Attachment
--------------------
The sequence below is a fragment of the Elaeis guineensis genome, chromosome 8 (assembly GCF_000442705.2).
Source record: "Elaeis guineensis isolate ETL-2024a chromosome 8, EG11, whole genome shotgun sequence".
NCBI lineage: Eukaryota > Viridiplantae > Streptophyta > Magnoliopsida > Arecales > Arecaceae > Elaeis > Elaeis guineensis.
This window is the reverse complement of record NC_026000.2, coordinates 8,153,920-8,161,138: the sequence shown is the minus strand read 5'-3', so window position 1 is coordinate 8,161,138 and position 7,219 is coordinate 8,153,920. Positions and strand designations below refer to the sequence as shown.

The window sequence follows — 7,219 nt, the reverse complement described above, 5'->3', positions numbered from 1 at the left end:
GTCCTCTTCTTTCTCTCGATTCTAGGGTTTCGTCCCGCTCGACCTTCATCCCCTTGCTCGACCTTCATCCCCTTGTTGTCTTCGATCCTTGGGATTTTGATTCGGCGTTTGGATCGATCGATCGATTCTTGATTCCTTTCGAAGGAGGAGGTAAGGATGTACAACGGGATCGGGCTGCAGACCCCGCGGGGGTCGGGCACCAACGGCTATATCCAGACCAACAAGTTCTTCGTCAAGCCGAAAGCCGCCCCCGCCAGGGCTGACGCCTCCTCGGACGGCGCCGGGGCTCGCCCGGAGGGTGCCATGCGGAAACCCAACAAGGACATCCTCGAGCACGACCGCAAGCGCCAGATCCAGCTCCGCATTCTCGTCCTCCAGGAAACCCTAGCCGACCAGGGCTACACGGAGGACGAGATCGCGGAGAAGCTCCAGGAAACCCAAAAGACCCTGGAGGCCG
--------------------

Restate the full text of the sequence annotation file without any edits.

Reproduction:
The sequence below is a fragment of the Elaeis guineensis genome, chromosome 8 (assembly GCF_000442705.2).
Source record: "Elaeis guineensis isolate ETL-2024a chromosome 8, EG11, whole genome shotgun sequence".
NCBI lineage: Eukaryota > Viridiplantae > Streptophyta > Magnoliopsida > Arecales > Arecaceae > Elaeis > Elaeis guineensis.
This window is the reverse complement of record NC_026000.2, coordinates 8,153,920-8,161,138: the sequence shown is the minus strand read 5'-3', so window position 1 is coordinate 8,161,138 and position 7,219 is coordinate 8,153,920. Positions and strand designations below refer to the sequence as shown.

The window sequence follows — 7,219 nt, the reverse complement described above, 5'->3', positions numbered from 1 at the left end:
GTCCTCTTCTTTCTCTCGATTCTAGGGTTTCGTCCCGCTCGACCTTCATCCCCTTGCTCGACCTTCATCCCCTTGTTGTCTTCGATCCTTGGGATTTTGATTCGGCGTTTGGATCGATCGATCGATTCTTGATTCCTTTCGAAGGAGGAGGTAAGGATGTACAACGGGATCGGGCTGCAGACCCCGCGGGGGTCGGGCACCAACGGCTATATCCAGACCAACAAGTTCTTCGTCAAGCCGAAAGCCGCCCCCGCCAGGGCTGACGCCTCCTCGGACGGCGCCGGGGCTCGCCCGGAGGGTGCCATGCGGAAACCCAACAAGGACATCCTCGAGCACGACCGCAAGCGCCAGATCCAGCTCCGCATTCTCGTCCTCCAGGAAACCCTAGCCGACCAGGGCTACACGGAGGACGAGATCGCGGAGAAGCTCCAGGAAACCCAAAAGACCCTGGAGGCCG